3 years after George Floyd's murder, Biden urges Congress for police reform
'I urge Congress to enact meaningful police reform and send it to my desk,' says Biden
US President Joe Biden marked the three-year anniversary of George Floyd's murder by urging Congress to "enact meaningful police reform."
"I urge Congress to enact meaningful police reform and send it to my desk. I will sign it. I will continue to do everything in my power to fight for police accountability in Congress, and I remain willing to work with Republicans and Democrats alike on genuine solutions," Biden said in a statement.
Noting that equal justice is a "covenant we each have with one another," Biden said: "Today, three years after George Floyd’s murder, let us build on the progress we have made thus far and recommit to the work we must continue to do every day to change hearts and minds as well as laws and policies."
"As a Nation, may we ensure that George Floyd’s legacy and the legacy of so many others we also honor every day are not solely about their deaths, but what we do to honor their memory," he added.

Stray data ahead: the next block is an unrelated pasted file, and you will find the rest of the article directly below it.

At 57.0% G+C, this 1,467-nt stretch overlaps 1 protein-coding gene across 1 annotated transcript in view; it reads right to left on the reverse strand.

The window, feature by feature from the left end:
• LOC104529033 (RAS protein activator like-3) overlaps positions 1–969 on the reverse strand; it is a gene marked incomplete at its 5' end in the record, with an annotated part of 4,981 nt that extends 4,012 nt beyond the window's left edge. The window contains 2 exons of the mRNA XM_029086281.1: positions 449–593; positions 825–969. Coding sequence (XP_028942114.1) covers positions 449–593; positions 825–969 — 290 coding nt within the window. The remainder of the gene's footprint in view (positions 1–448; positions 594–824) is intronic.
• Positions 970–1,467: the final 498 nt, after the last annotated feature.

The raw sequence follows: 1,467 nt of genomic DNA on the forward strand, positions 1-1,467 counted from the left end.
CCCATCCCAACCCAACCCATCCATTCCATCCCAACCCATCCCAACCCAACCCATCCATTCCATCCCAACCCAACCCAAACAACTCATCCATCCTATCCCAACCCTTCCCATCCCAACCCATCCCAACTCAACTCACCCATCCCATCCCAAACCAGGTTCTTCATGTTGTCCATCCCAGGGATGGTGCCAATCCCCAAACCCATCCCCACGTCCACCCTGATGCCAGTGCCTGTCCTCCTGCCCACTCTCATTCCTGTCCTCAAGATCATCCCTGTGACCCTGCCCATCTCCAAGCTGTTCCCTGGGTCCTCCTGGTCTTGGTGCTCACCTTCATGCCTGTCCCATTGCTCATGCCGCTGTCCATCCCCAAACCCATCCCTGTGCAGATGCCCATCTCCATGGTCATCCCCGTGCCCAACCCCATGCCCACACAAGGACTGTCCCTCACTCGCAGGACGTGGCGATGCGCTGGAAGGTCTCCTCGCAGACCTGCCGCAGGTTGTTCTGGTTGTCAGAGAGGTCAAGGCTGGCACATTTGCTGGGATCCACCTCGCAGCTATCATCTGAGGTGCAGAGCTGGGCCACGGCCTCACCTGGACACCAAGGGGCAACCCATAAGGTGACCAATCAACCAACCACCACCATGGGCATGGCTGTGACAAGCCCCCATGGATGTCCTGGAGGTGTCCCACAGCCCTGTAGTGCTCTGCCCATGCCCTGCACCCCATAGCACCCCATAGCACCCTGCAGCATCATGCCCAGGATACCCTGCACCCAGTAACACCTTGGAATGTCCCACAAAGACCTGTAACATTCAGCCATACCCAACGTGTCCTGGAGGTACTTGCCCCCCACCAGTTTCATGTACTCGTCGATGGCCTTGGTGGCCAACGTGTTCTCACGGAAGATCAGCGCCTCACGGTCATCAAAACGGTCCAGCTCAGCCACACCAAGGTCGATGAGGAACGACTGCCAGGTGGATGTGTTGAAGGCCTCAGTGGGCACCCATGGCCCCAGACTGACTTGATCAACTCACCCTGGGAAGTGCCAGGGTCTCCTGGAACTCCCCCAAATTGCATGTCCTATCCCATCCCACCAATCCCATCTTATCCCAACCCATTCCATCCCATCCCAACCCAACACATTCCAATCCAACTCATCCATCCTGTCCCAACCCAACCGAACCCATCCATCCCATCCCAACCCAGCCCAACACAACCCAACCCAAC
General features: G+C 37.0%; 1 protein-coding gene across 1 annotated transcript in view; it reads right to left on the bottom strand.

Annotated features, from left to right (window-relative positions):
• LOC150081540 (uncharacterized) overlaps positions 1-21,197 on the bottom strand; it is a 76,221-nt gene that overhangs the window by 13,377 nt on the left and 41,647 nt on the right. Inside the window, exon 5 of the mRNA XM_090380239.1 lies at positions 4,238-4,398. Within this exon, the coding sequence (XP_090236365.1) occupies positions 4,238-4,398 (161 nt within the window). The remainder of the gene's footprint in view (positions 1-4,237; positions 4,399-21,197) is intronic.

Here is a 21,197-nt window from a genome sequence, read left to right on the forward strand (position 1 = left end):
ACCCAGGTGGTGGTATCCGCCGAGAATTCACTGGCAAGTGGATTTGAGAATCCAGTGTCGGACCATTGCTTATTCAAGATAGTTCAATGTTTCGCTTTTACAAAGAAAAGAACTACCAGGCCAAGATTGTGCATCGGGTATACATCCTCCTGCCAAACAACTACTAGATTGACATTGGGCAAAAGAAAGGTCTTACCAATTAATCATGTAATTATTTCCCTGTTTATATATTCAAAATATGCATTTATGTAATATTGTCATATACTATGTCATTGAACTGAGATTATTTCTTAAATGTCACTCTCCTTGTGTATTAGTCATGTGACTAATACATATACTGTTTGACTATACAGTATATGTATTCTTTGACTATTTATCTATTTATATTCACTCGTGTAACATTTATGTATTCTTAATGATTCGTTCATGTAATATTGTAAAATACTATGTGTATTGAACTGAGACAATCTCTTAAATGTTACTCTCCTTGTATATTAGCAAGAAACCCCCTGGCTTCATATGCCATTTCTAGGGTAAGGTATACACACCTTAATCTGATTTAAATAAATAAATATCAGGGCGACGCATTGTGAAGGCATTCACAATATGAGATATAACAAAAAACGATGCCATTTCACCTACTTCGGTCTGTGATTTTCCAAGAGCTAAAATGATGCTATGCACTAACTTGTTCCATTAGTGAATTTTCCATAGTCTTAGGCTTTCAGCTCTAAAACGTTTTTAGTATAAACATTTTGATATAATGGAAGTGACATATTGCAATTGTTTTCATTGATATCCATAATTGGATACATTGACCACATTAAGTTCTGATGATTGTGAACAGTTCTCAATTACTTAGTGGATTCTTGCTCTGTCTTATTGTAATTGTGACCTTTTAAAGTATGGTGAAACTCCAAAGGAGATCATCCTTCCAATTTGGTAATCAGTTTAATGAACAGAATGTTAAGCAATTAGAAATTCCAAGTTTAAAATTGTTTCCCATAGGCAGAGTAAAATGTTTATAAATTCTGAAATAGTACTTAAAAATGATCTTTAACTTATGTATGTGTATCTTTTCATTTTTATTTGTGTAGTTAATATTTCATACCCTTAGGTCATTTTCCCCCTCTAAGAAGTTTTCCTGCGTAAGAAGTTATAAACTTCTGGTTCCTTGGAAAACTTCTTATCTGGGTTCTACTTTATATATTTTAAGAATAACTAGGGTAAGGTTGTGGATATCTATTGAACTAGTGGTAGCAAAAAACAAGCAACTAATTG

Floyd, 46, died on May 25, 2020, after Officer Derek Chauvin, 46, who is white, kneeled on Floyd’s neck as he repeatedly said he could not breathe.
The 9-minute killing was captured on video and sparked protests across the country about police brutality and racial injustice.
Biden recalled in the statement that Floyd's young daughter Gianna told him the day before her father’s funeral that “Daddy changed the world.”
"Three years after her father’s murder, my answer to Gianna remains the same: he has," Biden added.
"George Floyd’s murder exposed for many what Black and Brown communities have long known and experienced -- that we must make a whole of society commitment to ensure that our Nation lives up to its founding promise of fair and impartial justice for all under the law," he wrote.
"The injustice on display for the world to see sparked one of the largest civil rights movements in generations -- with calls from all corners to acknowledge and address the challenges in our criminal justice system and in our institutions more broadly."